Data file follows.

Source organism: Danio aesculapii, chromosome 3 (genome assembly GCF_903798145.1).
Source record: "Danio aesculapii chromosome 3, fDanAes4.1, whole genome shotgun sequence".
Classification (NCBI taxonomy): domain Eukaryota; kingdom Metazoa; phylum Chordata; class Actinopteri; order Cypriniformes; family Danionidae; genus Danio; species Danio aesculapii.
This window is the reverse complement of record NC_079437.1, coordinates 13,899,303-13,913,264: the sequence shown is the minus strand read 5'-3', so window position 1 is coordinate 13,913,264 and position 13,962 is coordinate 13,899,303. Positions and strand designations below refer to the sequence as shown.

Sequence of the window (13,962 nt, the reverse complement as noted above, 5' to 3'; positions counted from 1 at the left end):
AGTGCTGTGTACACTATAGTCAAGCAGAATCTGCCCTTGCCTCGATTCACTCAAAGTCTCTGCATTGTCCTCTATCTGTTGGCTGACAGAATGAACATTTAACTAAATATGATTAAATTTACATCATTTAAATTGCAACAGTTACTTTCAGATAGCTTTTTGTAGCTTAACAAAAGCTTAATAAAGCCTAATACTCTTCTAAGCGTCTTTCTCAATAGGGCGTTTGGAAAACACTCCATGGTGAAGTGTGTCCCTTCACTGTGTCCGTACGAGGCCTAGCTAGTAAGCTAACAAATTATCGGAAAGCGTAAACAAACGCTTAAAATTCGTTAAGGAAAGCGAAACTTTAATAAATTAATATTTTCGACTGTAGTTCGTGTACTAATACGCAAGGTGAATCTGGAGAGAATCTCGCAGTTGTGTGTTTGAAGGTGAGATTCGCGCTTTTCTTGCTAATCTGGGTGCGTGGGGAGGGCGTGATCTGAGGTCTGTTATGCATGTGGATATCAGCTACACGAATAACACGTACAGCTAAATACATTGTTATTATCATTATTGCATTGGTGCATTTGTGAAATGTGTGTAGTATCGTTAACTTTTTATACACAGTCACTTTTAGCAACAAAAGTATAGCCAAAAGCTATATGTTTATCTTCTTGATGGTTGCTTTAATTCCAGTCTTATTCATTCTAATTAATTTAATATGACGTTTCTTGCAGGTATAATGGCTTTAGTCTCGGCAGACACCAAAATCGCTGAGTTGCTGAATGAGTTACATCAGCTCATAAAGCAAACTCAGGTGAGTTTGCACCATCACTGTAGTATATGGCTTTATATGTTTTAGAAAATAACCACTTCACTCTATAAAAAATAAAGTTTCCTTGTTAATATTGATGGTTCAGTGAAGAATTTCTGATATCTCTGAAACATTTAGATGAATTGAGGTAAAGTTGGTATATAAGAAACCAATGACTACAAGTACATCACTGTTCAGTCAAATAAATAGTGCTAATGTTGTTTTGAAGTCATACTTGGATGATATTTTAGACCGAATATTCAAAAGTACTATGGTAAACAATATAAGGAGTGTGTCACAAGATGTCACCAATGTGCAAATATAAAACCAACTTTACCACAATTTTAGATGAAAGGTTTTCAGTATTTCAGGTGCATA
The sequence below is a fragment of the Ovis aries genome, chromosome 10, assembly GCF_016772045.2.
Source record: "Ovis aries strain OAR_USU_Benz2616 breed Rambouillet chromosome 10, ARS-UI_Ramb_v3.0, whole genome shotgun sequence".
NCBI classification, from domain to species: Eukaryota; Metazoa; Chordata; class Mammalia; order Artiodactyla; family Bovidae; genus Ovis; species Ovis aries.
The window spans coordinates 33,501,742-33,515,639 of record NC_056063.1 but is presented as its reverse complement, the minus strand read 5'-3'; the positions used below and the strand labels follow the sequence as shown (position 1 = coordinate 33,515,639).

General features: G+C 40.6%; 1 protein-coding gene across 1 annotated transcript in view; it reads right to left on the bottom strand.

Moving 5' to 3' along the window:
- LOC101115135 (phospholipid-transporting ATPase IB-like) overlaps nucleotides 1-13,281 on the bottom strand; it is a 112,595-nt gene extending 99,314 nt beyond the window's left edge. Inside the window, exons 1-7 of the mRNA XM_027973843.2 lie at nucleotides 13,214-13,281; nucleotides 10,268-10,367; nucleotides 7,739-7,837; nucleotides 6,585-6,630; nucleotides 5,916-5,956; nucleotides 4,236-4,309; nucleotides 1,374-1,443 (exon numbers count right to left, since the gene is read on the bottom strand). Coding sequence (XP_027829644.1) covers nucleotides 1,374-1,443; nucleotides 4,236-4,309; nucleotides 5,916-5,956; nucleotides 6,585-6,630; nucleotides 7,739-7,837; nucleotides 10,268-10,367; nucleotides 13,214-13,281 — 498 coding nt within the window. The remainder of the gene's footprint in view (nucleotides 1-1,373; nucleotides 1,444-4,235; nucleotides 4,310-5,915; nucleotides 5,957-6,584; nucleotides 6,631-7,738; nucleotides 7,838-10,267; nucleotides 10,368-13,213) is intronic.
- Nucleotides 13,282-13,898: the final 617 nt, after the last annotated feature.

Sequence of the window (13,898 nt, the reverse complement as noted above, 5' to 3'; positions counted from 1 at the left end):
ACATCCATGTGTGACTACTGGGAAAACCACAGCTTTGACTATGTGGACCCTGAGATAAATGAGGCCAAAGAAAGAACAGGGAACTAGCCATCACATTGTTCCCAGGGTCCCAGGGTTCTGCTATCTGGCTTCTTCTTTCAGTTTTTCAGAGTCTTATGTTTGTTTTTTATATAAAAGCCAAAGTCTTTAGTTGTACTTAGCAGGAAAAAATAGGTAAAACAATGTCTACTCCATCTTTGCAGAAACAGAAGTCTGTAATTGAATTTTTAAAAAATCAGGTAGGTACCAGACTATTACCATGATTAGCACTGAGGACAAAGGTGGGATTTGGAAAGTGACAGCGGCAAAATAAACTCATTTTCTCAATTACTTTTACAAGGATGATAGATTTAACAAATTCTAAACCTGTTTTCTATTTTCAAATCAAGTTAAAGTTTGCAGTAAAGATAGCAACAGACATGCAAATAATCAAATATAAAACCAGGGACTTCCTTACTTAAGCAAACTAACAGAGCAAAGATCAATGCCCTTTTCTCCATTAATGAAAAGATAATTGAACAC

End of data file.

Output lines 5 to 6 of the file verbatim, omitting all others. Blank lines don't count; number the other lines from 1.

Sequence of the window (13,962 nt, the reverse complement as noted above, 5' to 3'; positions counted from 1 at the left end):
AGTGCTGTGTACACTATAGTCAAGCAGAATCTGCCCTTGCCTCGATTCACTCAAAGTCTCTGCATTGTCCTCTATCTGTTGGCTGACAGAATGAACATTTAACTAAATATGATTAAATTTACATCATTTAAATTGCAACAGTTACTTTCAGATAGCTTTTTGTAGCTTAACAAAAGCTTAATAAAGCCTAATACTCTTCTAAGCGTCTTTCTCAATAGGGCGTTTGGAAAACACTCCATGGTGAAGTGTGTCCCTTCACTGTGTCCGTACGAGGCCTAGCTAGTAAGCTAACAAATTATCGGAAAGCGTAAACAAACGCTTAAAATTCGTTAAGGAAAGCGAAACTTTAATAAATTAATATTTTCGACTGTAGTTCGTGTACTAATACGCAAGGTGAATCTGGAGAGAATCTCGCAGTTGTGTGTTTGAAGGTGAGATTCGCGCTTTTCTTGCTAATCTGGGTGCGTGGGGAGGGCGTGATCTGAGGTCTGTTATGCATGTGGATATCAGCTACACGAATAACACGTACAGCTAAATACATTGTTATTATCATTATTGCATTGGTGCATTTGTGAAATGTGTGTAGTATCGTTAACTTTTTATACACAGTCACTTTTAGCAACAAAAGTATAGCCAAAAGCTATATGTTTATCTTCTTGATGGTTGCTTTAATTCCAGTCTTATTCATTCTAATTAATTTAATATGACGTTTCTTGCAGGTATAATGGCTTTAGTCTCGGCAGACACCAAAATCGCTGAGTTGCTGAATGAGTTACATCAGCTCATAAAGCAAACTCAGGTGAGTTTGCACCATCACTGTAGTATATGGCTTTATATGTTTTAGAAAATAACCACTTCACTCTATAAAAAATAAAGTTTCCTTGTTAATATTGATGGTTCAGTGAAGAATTTCTGATATCTCTGAAACATTTAGATGAATTGAGGTAAAGTTGGTATATAAGAAACCAATGACTACAAGTACATCACTGTTCAGTCAAATAAATAGTGCTAATGTTGTTTTGAAGTCATACTTGGATGATATTTTAGACCGAATATTCAAAAGTACTATGGTAAACAATATAAGGAGTGTGTCACAAGATGTCACCAATGTGCAAATATAAAACCAACTTTACCACAATTTTAGATGAAAGGTTTTCAGTATTTCAGGTGCATA